Dog the Bounty Hunter Loses 17 Pounds After Beth Chapman's Death, Leaves Her Ashes by His Bed

Duane 'Dog' Chapman says he lost his appetite since his wife's passing more than two weeks ago and he still puts a pillow where his wife was and covers it up every night.

AceShowbiz - Duane Chapman a.k.a. Dog the Bounty Hunter is still struggling to come to terms with his wife's death. More than two weeks after Beth Chapman passed away, Dog says he still acts like his wife was there by his side when he goes to sleep.

"I haven't gotten past the place where I'm [not] putting a pillow where she was and covering it up," he tells ET in an interview at his Colorado home, ahead of a second memorial for the late reality TV star. "And then I wake up in the middle of the night and I see her and it doesn't register that [it] ain't her. I'm still there."

He goes on sharing, "I wake up to always touch her, especially when she was sick I'd have to wake up a few times when she stopped breathing. I couldn't hear it no more. And she's laying and I'm like, 'You are not dying like that. I will not let you die.' So I'm so used to that that I don't sleep solid anymore."

Dog also reveals that Beth's death has taken a toll on his body. "I can't eat. Two bites, I'm full. I got to force feed myself like I force fed her," he says of losing his appetite, causing him to lose 17 pounds in two weeks.

He recalls how his late wife would help him read the menus at restaurants because the lighting would be so dim and he needs glasses, but now he "can't see the freakin' menu." Dog says, "I would go, 'What do I want today, honey?' and she would name two things. I never ordered...I'm having a hard time ordering food. I've lost 17 pounds. Chewing ice helps, and I've lost 17 pounds in about two weeks."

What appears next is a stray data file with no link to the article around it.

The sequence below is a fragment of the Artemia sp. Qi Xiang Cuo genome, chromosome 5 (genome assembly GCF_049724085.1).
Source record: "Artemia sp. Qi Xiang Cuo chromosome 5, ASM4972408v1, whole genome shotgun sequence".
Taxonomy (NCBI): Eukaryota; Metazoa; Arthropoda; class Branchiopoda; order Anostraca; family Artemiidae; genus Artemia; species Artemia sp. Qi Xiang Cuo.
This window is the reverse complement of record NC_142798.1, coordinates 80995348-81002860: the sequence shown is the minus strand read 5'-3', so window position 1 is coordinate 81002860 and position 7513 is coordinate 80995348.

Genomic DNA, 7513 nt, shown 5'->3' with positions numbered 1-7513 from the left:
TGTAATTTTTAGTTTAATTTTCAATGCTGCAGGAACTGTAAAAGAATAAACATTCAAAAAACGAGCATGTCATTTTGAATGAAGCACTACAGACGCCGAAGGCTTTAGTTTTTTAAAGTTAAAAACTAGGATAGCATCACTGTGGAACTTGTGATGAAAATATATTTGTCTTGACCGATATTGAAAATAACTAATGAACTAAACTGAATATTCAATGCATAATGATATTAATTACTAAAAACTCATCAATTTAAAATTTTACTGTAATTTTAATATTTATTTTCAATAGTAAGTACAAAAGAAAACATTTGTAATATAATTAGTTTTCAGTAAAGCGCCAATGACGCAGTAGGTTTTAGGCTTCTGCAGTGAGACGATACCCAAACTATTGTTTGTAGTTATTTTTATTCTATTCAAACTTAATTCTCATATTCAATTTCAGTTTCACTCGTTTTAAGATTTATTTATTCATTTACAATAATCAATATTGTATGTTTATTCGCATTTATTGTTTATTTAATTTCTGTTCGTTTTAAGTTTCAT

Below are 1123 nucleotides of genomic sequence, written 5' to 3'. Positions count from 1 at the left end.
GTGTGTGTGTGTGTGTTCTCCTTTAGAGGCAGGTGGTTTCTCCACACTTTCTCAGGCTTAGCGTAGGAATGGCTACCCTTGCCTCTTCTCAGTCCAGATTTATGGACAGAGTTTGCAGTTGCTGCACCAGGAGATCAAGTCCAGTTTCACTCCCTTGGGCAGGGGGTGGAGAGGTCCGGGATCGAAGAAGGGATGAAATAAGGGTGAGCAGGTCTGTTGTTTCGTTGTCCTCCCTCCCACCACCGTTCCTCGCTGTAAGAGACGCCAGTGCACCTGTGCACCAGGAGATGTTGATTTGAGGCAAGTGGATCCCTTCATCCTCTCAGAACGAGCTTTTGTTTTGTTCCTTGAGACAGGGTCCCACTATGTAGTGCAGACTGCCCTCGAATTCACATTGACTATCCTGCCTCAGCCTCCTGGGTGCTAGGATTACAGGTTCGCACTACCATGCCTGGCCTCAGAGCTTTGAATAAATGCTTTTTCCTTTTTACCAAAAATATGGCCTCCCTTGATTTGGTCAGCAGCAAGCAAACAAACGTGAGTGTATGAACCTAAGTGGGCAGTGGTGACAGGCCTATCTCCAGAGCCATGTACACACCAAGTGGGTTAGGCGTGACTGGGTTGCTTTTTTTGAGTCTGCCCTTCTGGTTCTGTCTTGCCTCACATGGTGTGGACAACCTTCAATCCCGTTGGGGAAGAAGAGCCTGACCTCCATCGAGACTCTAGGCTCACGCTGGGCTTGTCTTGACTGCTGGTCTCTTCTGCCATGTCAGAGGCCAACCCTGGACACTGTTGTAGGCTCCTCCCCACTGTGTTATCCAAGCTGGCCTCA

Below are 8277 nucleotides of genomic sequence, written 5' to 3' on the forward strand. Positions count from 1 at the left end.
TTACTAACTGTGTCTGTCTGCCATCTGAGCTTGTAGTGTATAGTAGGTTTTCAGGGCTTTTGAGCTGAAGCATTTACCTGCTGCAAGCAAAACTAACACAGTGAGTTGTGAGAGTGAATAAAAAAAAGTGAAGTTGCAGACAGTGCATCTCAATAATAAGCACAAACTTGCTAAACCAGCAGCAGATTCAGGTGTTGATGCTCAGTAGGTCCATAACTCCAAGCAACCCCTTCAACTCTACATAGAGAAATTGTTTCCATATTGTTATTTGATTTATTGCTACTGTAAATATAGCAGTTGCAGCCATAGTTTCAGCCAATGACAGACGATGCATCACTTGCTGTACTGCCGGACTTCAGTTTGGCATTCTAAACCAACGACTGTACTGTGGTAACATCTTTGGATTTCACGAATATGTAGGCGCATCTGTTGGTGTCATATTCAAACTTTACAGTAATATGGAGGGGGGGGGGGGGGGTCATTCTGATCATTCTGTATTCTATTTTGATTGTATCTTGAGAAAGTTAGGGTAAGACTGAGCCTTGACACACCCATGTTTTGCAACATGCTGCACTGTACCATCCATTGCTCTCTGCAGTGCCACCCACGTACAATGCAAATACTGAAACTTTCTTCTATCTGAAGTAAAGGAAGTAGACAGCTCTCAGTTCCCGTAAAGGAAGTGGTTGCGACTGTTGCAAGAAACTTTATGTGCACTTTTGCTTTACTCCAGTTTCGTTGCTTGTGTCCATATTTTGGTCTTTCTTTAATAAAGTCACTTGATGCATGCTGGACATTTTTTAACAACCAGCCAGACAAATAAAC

While he says that he has no suicidal thoughts, Dog admits he's ready to join Beth.

Dog also opens up about why he hasn't fulfilled his wife's final wishes. Beth had expressed her desire to be cremated before she died and wanted her ashes to be scattered. "Well, I've never done ashes in my life," he says. "And that's what she wanted. And then she wants me to do it and put the same thing, guess put it on the fireplace or something, so, this is the most morbid stuff."

He further explains, "When I was a little boy, all the Christians [said] you can't get burned because then you won't rise from the grave with Jesus. And then I said, 'Honey, you know, what about that?' She goes, 'It's from ashes to ashes to dust to dust.' " He adds, "Well, she said scatter some, leave some on the fireplace, of course when I go to heaven, she wants me in the box with her."

"You know, I was going to do all the scattering, and then I looked at it and thought, 'I'm not gonna throw you, like, away. I'm just gonna throw you away and start over?' I can't do that," he shares. He wants to keep Beth's ashes close to him, but realized it wasn't healthy. "So, I wanted to put them in the car and seatbelt them in. And I want to take them with me. But that's like, morbid, you know? You gotta really watch it," he confesses.

But Dog still keeps Beth's remains close to him and leaves her ashes by his bed, so that he can see her every morning. "I leave it next to the bed right there and I think that might be where it's going to be forever," he says.

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